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19Mar

Since first grade, I’ve loved to write.  I began with stories for my dolls, moved to a column in my high school paper, and then published books for kids and adults.

In 2006, I began studying for an MFA in Writing at Vermont College of Fine Arts.  I relished the work I did for this degree, from the critical essays to the picture books to the novel I completed as my final creative thesis.  I graduated on a cold January afternoon (Vermont knows cold!), warmed up and ready to take on the world with my newly honed skills.

Then WHAM!

I couldn’t write.  I didn’t write.  My mind spun with negative thoughts about my talent and my future as an author.  I hit a wall of self-doubt and discouragement.  For a year, I barely composed anything but emails and shopping lists.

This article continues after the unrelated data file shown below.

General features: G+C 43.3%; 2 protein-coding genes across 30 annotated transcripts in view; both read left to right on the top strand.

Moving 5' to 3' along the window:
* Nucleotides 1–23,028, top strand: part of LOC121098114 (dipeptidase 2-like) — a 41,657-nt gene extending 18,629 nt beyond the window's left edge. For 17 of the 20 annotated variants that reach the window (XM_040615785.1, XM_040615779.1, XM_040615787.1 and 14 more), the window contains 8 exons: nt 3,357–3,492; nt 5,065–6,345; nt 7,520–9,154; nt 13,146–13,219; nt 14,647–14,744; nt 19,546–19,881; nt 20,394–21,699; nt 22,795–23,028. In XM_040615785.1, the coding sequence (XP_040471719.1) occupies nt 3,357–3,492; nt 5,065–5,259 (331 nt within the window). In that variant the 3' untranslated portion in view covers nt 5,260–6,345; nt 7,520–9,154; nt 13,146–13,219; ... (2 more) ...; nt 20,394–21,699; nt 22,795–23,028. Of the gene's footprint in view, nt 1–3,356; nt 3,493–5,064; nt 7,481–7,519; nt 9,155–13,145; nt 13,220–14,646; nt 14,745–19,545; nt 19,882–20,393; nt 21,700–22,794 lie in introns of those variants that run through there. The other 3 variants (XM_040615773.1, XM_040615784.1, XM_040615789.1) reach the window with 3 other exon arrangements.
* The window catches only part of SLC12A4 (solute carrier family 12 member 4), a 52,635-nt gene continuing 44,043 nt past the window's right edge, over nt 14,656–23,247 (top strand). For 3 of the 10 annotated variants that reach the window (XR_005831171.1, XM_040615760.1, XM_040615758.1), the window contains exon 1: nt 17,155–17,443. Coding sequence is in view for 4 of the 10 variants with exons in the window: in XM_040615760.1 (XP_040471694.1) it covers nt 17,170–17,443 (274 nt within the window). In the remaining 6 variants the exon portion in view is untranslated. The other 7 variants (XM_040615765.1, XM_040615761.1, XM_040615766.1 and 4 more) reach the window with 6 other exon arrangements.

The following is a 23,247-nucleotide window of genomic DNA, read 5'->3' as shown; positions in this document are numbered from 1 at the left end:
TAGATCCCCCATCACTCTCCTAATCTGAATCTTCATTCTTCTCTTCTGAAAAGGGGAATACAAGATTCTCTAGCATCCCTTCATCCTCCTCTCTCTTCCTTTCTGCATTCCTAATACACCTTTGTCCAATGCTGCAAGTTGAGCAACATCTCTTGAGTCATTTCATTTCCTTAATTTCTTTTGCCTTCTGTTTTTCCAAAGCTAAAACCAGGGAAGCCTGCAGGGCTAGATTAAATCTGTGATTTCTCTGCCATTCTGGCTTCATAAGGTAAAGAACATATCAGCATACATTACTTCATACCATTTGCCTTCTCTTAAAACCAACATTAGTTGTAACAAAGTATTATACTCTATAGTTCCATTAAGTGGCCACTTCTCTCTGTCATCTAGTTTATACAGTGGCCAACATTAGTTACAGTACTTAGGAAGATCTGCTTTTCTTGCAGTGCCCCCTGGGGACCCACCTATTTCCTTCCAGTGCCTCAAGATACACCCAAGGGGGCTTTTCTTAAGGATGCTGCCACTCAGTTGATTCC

Like the sky opening up after a morning of  gloom, my despondence lifted a year later.  Soon I was at the keyboard again, pounding away, working on a new novel.  That’s when I put it all together and figured out my year of self-doubt was brought on by the hormonal roller coaster of menopause.

I tell this story not for sympathy.  As I said, I’m now pounding the keys (not sure how great the words are, but I’m cranking them out).

I tell the story because  self-doubt is one of the symptoms of menopausal moodiness, and I wish I had known.  I don’t know how much that would have changed things, but knowledge, sometimes, can be a chunk of the menopausal battle.

So spread the word!

Photo: Thanks go to Facebook  for the upbeat graphic.


 

  

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